Last Updated: Friday - 09/24/2010
Week of November 27, 2006
Depression tale rings true today
Author crafts an award-winning story about reconciliation
By RAMON GONZALEZ
WCR Staff Writer
Mary is certain she will get new shoes for Christmas but the Depression has hit her family so hard her parents can't afford to buy Christmas presents. Mary tries to hide her disappointment when she gets a doll made out of canvas and oats instead.
Her older sister Judith didn't fair any better: She got a pair of used shoes. She feels neglected.
Mary ends up liking her crude doll more than she expected, but the doll fuels rivalry between her and Judith. When the doll mysteriously disappears, the tension increases.
As spring comes, the doll becomes the catalyst for reconciliation.
Author Joseph Simons, a special needs teacher assistant at St. Mark's Catholic School, once heard this story in 1990 from his late father-in-law, John Doerksen, and he decided to turn it into a book.
"He claimed that this story happened in real life to a family just a few farms over during the Great Depression," Simons said. "And since I heard other people saying that they recognized the story I decided to expand it. What he told me was like six or seven sentences and now I have 100 pages."
Under a Living Sky was published a year ago by Orca Books in the Young Readers Series (ages 8 to 11) and so far has sold 1,600 copies. It has also found a place on the shelves of many Catholic schools in Edmonton and across Western Canada.
"Mostly it is doing well here on the Canadian Prairies, although you can get it all over North America," Simons said.
The book, with illustrations by John Beder, is set during the Depression in Saskatchewan. It covers from Christmas 1936 to Easter 1937, the worst year of the Depression.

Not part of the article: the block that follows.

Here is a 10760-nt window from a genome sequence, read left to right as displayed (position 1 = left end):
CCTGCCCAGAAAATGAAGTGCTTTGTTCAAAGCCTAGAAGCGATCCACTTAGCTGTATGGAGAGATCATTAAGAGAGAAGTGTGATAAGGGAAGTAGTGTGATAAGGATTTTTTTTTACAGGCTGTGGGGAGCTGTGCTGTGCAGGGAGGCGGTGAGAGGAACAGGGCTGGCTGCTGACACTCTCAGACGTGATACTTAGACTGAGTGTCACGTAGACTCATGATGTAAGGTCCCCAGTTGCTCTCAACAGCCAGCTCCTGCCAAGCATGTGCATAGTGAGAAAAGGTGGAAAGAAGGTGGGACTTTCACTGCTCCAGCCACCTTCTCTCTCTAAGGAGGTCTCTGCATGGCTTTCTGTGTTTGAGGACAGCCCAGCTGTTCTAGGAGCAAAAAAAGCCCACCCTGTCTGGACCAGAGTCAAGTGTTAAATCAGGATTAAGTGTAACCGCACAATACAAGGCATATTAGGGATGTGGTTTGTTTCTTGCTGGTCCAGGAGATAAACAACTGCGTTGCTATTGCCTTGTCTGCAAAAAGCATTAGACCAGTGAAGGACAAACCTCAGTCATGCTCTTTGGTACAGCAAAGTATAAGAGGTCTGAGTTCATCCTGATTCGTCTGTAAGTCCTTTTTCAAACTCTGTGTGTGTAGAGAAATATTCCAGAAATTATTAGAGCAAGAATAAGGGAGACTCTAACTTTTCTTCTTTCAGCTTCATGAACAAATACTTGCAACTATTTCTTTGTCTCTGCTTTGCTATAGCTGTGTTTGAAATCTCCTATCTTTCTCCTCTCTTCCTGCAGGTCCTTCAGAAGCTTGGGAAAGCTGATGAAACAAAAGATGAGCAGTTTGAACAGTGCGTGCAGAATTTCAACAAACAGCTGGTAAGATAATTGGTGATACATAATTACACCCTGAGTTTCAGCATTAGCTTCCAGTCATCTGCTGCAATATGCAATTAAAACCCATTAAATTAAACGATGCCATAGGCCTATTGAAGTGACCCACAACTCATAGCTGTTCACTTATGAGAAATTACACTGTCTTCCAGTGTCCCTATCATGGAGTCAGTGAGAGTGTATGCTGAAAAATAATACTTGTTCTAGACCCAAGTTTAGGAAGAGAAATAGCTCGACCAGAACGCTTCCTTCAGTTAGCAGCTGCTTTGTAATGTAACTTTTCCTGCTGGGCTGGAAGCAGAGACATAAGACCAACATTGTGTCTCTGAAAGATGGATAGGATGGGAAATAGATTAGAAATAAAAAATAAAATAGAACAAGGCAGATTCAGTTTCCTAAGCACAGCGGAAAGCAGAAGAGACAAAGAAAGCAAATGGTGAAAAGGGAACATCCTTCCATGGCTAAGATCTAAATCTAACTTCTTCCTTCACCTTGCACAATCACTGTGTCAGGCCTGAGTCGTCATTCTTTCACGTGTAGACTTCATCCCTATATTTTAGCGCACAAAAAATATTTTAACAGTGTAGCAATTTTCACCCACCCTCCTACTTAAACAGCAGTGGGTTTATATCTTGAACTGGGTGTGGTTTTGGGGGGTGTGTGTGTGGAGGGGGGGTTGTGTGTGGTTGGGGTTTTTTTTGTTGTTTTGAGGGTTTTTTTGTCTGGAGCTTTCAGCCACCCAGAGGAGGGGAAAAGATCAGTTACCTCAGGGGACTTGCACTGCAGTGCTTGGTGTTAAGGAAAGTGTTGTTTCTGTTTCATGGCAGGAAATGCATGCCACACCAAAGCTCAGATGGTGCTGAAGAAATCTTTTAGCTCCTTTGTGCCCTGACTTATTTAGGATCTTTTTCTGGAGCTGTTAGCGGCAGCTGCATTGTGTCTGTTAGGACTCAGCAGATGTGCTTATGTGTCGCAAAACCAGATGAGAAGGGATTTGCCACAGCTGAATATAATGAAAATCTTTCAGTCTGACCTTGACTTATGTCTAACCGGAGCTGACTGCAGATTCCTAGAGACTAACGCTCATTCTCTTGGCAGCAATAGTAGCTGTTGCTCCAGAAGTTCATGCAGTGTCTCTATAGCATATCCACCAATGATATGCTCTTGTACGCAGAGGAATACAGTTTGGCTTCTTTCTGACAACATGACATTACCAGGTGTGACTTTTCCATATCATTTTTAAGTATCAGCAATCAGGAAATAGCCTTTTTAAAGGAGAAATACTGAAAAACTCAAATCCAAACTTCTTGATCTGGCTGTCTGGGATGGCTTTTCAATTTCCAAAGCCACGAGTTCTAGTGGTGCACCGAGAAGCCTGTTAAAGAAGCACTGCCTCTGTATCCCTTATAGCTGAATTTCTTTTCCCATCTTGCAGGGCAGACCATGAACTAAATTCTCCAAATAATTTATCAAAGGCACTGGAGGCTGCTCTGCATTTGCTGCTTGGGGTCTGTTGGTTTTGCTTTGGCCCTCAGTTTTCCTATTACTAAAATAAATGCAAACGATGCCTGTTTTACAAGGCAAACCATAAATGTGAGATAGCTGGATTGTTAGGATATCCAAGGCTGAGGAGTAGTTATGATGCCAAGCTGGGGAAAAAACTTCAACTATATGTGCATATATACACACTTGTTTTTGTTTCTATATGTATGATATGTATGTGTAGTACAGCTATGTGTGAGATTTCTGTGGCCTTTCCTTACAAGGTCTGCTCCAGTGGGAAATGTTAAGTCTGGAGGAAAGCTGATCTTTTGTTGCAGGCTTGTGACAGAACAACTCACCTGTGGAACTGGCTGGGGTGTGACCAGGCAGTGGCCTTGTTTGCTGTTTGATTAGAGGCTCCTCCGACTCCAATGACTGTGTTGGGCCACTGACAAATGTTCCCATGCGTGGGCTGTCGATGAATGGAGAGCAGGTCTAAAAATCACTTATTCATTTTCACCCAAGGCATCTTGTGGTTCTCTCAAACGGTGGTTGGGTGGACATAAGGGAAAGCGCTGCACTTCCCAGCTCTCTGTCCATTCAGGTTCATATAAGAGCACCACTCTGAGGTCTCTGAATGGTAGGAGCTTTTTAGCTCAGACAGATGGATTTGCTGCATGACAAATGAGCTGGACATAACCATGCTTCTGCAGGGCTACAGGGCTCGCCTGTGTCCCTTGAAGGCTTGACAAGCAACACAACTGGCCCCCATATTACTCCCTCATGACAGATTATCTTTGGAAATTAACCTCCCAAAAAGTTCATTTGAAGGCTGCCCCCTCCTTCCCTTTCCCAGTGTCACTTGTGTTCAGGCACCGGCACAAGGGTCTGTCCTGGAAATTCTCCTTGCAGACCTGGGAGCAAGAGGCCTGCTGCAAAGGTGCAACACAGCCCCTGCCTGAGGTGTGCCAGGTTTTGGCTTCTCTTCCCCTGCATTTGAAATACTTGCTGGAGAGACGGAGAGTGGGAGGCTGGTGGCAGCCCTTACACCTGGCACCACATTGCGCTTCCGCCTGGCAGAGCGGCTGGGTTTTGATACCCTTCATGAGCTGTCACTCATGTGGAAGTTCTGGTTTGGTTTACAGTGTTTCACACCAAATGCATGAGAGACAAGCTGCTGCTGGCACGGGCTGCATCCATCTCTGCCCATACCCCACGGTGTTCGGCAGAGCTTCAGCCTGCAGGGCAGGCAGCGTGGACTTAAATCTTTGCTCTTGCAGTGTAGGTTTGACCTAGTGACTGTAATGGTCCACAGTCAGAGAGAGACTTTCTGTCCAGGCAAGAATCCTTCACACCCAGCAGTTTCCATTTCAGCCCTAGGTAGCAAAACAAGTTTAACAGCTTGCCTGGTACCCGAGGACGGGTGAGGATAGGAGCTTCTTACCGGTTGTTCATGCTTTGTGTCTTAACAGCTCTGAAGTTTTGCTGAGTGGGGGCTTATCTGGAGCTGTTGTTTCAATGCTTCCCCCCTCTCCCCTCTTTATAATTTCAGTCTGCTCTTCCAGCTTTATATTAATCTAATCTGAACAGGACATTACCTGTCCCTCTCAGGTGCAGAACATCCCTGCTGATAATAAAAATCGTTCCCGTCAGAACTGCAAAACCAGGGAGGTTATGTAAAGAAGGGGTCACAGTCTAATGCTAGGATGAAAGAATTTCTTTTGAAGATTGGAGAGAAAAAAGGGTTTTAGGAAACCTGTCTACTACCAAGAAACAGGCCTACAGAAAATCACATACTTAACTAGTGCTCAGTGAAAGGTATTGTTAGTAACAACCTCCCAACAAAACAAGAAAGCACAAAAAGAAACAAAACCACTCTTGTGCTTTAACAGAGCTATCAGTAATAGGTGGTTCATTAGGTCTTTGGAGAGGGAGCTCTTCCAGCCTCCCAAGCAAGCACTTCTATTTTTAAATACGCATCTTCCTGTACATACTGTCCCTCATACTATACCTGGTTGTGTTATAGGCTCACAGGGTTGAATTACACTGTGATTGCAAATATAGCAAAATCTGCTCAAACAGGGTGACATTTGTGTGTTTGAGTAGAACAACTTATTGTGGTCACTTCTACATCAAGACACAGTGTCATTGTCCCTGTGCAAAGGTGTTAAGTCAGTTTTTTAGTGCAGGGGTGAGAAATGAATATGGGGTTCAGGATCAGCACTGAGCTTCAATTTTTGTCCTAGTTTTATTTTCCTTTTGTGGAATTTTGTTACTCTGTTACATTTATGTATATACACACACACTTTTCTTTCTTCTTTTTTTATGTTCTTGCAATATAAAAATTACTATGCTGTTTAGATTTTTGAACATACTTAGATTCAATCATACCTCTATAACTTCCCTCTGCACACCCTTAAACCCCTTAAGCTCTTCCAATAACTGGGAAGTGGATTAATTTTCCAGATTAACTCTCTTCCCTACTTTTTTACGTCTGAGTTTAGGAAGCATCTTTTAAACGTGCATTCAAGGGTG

Through the book, we learn that Judith and Mary have never had a good relationship. Judith, who always seems to make life hard for Mary, gets even meaner when Mary starts to like her doll.
Then the doll disappears and so does Judith's bad attitude. Mary and Judith become good friends and Mary is really looking forward to attending school next year with Judith.
When Mary discovers that her missing doll was actually buried by Judith during a hailstorm, she has a big decision to make. "On Easter morning they have to decide whether or not their friendship can continue, whether there is trust there," explains Simons.
Mary and Judith must deal with their relationship in an environment marked by poverty and depression of all kinds, including the fact their mother recently suffered a miscarriage.
"This story is about conflict and reconciliation," explains Simons. "I think reconciliation in our world today is something that could be pursued with a little bit more energy. We have so many conflicts going on around the world. This is a story from long ago but it is a story that can speak to many of the issues of the day."
Family Friendly Book Award
Although Simons did not write Under a Living Sky for a Christian audience, he is pleased it is listed among the five winners of the 2006 Family Friendly Book Awards at the International Christian Book Fair in the United States. Winners help "promote reading as a tool for family bonding, relaxation and individual, mental and spiritual development."
As well, the London, Ont., Public Library rated Under a Living Sky as a five star book. In 1992 Simons won the Dorothy Shoemaker Literature Award for joint Ontario Libraries and Ministry of Culture contest for unpublished writers. He has since placed as runner-up in other fiction contests.
Simons, 50, has probably five other unpublished books under his belt. He is now polishing them for publication. The sequel to Under Living Skies, called The Woman in Gray, will be ready next summer.
Born in Oakville, Ont., in 1956, Simons moved to Moose Jaw in the late 1970s to study at Briercrest Bible College. It was there that he met his wife Karen who wanted to be a writer.
After college, he worked on farms, then as a bus driver, and then in a home for persons with mental disabilities. The Simons, who have been married for 23 years, moved to Edmonton from Ontario seven years ago after Karen was hired as English professor at the University of Alberta.